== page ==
This is NOT an April Fools joke. It is a legitimate blog.
As you know, today is April 1, also known as “April Fools Day.” I like a good joke as much as anyone, but I am not a big fan of pranking people on this date. Maybe when I was 10, but not now. But, I was curious about the origins of the holiday, and how it is celebrated around the world.
AFD is not a official holiday in the US, or in any other country, for that matter, but it is widely recognized and celebrated around the world unofficially. Some people love to play jokes and perpetrate hoaxes. So, if you hear that President Trump has resigned to focus on building hotels and golf courses, or that James Dolan has sold the NY Knicks, or that China has “forgiven” the US’s debt, don’t believe it. Those would most certainly be AFD jokes.
Even the media can be a willing participant. One of my favorite AFD pranks occurred on April 1, 1985. The “Sports Illustrated” cover story that day was about a baseball pitching phenom named Sidd Finch. At first, the story appeared to have credibility, as it was written by George Plimpton and published in SI. Finch was presented as an unknown rookie pitching prospect in the NY Mets training camp. (At that time Opening Day was later in April.) So far, so good. But, as one read the details of the story, particularly about his 160 MPH fastball, it became apparent that it was an AFD joke.
A few other famous, or infamous AFD pranks (courtesy of CNN, which many claim is the “fake news” network anyway):
1. Swiss spaghetti – On 4/1/57 a British tv show called “Panorama” claimed that the Swiss spaghetti harvest had enjoyed a “bumper year,” due to the unusually mild weather and the elimination of the “spaghetti weevil.” This hoax was ranked the #1 AFD joke of all time by the Museum of Hoaxes. (Yes, there is such a place.)
2. Toilet paper – On 4/1/73 Johnny Carson joked on the “Tonight Show” that there was a shortage of toilet paper. This hoax was credited with creating a real shortage as many listeners believed him and rushed out to “stock up.”
In 2015 Cottonelle announced it was developing “left-handed toilet paper.” “It cleans just like right-handed toilet paper, only it’s made for (lefties),” touted one advertisement.
3. Google gulp – In 1998 Google announced a drink called the “Google Gulp,” which, it said, would help one to “achieve maximum optimization of your soon-to-be grateful cerebral cortex,” [and it was] “low in carbs” to boot.
All in good fun!
Surprisingly, there are records of continuous AFD celebrations back as far as 536 BC in present day Iran. They celebrate the Persian holiday of Sizdah Bedar, which falls on the 13th day of the Persian New Year, (April 1). In addition, the Romans celebrated festivals called “Hilaria” on March 25 and the “Medieval Feast of Fools” on December 28. In certain Spanish-speaking countries, the latter is still a date on which pranks are played on people. Finally, there is a reference to the holiday in Chaucer’s “Canterbury Tales,” which was first published in 1387.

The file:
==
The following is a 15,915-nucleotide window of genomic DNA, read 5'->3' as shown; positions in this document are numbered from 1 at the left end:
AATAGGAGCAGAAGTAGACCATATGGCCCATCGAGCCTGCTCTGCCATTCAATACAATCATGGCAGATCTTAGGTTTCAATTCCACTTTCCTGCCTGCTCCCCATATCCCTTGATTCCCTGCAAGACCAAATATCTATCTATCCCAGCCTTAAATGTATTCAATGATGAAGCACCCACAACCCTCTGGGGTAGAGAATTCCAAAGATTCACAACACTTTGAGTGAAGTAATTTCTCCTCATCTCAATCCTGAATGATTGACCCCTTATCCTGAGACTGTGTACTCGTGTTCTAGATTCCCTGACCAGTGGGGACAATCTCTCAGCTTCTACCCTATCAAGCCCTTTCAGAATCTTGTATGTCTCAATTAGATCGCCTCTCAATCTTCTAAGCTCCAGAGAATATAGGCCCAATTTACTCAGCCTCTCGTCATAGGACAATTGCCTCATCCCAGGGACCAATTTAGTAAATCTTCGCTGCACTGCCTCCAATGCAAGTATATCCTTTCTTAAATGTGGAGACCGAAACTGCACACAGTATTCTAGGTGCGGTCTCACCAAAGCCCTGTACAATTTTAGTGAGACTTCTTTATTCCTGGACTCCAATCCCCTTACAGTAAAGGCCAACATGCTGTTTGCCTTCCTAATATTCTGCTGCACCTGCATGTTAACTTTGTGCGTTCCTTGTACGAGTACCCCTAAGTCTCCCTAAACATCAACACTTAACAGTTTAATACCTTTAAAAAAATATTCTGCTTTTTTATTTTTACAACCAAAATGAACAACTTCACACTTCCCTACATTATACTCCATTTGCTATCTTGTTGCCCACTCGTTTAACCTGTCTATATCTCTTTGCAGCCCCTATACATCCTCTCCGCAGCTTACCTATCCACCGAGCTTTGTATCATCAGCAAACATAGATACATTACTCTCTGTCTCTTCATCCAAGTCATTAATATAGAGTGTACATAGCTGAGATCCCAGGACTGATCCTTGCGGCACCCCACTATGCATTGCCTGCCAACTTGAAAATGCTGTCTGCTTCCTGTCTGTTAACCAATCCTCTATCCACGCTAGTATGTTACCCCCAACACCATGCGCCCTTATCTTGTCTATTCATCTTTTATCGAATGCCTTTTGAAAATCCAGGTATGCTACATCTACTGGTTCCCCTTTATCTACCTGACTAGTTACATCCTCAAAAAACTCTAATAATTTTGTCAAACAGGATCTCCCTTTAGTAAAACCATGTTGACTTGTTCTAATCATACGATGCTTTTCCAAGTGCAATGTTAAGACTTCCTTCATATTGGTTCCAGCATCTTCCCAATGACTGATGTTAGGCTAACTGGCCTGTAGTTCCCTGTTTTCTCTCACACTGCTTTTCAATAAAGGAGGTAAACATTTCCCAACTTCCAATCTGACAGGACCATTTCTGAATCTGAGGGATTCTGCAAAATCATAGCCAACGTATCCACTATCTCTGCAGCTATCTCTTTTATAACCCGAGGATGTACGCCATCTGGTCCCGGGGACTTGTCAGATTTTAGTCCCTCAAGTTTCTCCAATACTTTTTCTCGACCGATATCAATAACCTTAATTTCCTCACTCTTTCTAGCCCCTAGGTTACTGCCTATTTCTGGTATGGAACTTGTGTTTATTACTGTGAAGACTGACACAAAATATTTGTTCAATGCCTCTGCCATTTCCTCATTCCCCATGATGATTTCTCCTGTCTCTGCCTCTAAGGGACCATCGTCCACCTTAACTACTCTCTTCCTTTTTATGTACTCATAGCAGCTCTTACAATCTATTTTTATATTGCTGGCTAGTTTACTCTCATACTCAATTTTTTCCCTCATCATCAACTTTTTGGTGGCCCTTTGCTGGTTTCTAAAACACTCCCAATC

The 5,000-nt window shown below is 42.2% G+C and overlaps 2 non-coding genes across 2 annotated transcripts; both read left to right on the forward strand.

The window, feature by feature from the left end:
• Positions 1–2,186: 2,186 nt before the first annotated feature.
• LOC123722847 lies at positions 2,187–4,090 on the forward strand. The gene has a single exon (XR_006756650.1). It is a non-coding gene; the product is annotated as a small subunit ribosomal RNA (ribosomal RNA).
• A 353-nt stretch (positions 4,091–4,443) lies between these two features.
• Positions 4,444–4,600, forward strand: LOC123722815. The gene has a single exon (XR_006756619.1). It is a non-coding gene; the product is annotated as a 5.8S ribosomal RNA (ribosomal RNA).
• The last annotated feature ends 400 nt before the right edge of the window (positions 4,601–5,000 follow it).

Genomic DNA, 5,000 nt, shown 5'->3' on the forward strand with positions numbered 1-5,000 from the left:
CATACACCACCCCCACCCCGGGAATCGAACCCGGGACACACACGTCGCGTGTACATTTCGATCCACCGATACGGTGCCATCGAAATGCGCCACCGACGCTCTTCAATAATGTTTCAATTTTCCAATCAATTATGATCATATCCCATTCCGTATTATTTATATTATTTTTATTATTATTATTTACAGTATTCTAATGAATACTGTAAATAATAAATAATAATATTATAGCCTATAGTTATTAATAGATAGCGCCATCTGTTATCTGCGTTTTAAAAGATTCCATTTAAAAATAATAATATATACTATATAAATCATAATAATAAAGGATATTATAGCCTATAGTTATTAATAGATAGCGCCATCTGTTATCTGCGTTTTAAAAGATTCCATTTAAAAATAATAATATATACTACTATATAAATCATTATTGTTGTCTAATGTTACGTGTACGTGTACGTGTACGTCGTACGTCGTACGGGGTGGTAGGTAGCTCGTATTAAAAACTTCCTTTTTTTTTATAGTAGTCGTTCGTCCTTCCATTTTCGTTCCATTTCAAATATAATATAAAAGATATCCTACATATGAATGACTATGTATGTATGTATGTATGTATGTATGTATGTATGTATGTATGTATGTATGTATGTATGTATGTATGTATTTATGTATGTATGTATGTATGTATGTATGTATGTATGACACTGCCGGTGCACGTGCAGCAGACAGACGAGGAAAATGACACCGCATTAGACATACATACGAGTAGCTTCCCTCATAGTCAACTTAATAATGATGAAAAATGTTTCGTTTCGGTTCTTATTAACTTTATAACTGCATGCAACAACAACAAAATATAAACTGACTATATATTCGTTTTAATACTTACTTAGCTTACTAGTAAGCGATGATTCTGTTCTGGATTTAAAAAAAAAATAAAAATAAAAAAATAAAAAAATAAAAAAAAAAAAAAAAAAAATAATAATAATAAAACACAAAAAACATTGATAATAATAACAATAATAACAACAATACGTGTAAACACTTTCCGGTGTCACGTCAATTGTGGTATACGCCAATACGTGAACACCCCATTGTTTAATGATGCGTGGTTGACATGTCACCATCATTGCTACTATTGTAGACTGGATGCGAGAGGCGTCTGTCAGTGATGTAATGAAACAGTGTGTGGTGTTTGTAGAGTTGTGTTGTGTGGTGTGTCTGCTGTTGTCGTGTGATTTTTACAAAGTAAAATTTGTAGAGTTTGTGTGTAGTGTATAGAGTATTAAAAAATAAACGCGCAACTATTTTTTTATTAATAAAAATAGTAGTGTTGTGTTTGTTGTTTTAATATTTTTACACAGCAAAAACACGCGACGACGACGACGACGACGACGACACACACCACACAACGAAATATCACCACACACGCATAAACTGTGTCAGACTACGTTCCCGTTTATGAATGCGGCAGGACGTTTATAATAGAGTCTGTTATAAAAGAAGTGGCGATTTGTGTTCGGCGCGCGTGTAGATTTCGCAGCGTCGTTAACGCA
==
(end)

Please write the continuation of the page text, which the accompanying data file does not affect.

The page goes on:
According to Alex Boese, curator of the Museum of Hoaxes, the Dutch popularized the day in the late 16th century. By the 1700s it had spread over much of Northern Europe, and eventually to the US.
Nowadays, the holiday is celebrated differently around the world. Some examples are as follows:
1. UK – The April Fool joke is disclosed when the perpetrator shouts “April Fool” at the recipient. Traditionally, April Fool jokes are to cease at midday. After that time, anyone trying to prank someone becomes the “April Fool” himself. These AFD customs are similar in other countries whose traditions were influenced by the UK, such as the US.
2. Scotland – AFD is called “Hunt the Gowk Day.” “Gowk” is Scots for a foolish person.
3. Ireland – A common tradition is to give the “prankee” an important letter in an envelope to give to a certain person. That person would ask the “prankee” to give it to another person, and so on and so on. Eventually, someone would open the envelope. The letter inside would say “send the fool further.”
4. Poland – Traditionally, April 1 is a day to play jokes and hoaxes. The media participates as well. Serious matters are to be avoided. For example, supposedly, a treaty signed on April 1, 1683 was later backdated to March 31.
5. France/Italy/Belgium – The holiday is called “April Fish,” for some reason. One common prank is to attach a paper fish to the victim’s back without being detected. (Along these lines, in high school we used to put a “kick me” sign on a victim’s back, although not just on AFD. Movie buffs may recall that this joke was played on McFly Senior in the movie “Back to the Future.”)
6. Sweden/Denmark – They celebrate on May 1 in addition to April 1. Many Danish and Swedish news outlets will intentionally publish one false story on April 1.
AFD can be fun, especially for kids. Even in the current PC era, a little harmless fun never hurt anyone. That is especially true today as we are all being threatened by the deadly coronavirus.
I recall a few years ago my son told my grandson, who was six at the time and a huge Mets fan, that David Wright had been traded to the hated Yankees. To his credit, my grandson, merely shrugged his shoulders and asked “who for?”
I can remember being both the perpetrator and butt of April fool jokes in grade school and middle school. All in good fun. I predict that some of you will be victimized today. Maybe you have been already.
Please tell me some of your favorite April fools moments. Were you the perpetrator or the victim? I promise you I won’t put it on Facebook.